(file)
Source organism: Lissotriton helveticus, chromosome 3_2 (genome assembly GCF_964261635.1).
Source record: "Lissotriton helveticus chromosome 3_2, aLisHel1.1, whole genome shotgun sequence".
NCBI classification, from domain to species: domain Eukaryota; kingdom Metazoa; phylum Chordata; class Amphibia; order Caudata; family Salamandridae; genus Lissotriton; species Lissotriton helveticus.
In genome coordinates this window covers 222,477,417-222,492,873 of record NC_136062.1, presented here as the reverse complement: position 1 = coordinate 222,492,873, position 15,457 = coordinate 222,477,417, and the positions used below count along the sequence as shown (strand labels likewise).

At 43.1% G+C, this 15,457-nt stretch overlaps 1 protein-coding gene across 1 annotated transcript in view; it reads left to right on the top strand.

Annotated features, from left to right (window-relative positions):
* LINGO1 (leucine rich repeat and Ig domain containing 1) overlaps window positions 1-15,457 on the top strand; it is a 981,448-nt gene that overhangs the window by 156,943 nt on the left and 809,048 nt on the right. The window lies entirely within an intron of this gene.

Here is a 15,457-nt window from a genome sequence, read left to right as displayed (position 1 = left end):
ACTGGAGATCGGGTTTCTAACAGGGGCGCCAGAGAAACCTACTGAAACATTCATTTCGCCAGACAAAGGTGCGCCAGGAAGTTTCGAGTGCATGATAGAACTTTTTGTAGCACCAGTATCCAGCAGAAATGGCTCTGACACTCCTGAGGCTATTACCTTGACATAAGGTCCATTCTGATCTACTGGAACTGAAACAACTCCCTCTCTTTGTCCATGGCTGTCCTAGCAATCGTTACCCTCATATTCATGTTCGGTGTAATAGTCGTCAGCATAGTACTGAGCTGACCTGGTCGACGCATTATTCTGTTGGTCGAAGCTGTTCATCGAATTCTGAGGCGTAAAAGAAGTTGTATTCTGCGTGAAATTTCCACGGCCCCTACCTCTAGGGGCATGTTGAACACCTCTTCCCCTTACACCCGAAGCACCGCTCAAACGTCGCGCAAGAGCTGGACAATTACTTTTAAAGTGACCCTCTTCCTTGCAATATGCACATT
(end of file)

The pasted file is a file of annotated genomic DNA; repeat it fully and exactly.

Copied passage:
Source organism: Lissotriton helveticus, chromosome 3_2 (genome assembly GCF_964261635.1).
Source record: "Lissotriton helveticus chromosome 3_2, aLisHel1.1, whole genome shotgun sequence".
NCBI classification, from domain to species: domain Eukaryota; kingdom Metazoa; phylum Chordata; class Amphibia; order Caudata; family Salamandridae; genus Lissotriton; species Lissotriton helveticus.
In genome coordinates this window covers 222,477,417-222,492,873 of record NC_136062.1, presented here as the reverse complement: position 1 = coordinate 222,492,873, position 15,457 = coordinate 222,477,417, and the positions used below count along the sequence as shown (strand labels likewise).

At 43.1% G+C, this 15,457-nt stretch overlaps 1 protein-coding gene across 1 annotated transcript in view; it reads left to right on the top strand.

Annotated features, from left to right (window-relative positions):
* LINGO1 (leucine rich repeat and Ig domain containing 1) overlaps window positions 1-15,457 on the top strand; it is a 981,448-nt gene that overhangs the window by 156,943 nt on the left and 809,048 nt on the right. The window lies entirely within an intron of this gene.

Here is a 15,457-nt window from a genome sequence, read left to right as displayed (position 1 = left end):
ACTGGAGATCGGGTTTCTAACAGGGGCGCCAGAGAAACCTACTGAAACATTCATTTCGCCAGACAAAGGTGCGCCAGGAAGTTTCGAGTGCATGATAGAACTTTTTGTAGCACCAGTATCCAGCAGAAATGGCTCTGACACTCCTGAGGCTATTACCTTGACATAAGGTCCATTCTGATCTACTGGAACTGAAACAACTCCCTCTCTTTGTCCATGGCTGTCCTAGCAATCGTTACCCTCATATTCATGTTCGGTGTAATAGTCGTCAGCATAGTACTGAGCTGACCTGGTCGACGCATTATTCTGTTGGTCGAAGCTGTTCATCGAATTCTGAGGCGTAAAAGAAGTTGTATTCTGCGTGAAATTTCCACGGCCCCTACCTCTAGGGGCATGTTGAACACCTCTTCCCCTTACACCCGAAGCACCGCTCAAACGTCGCGCAAGAGCTGGACAATTACTTTTAAAGTGACCCTCTTCCTTGCAATATGCACATT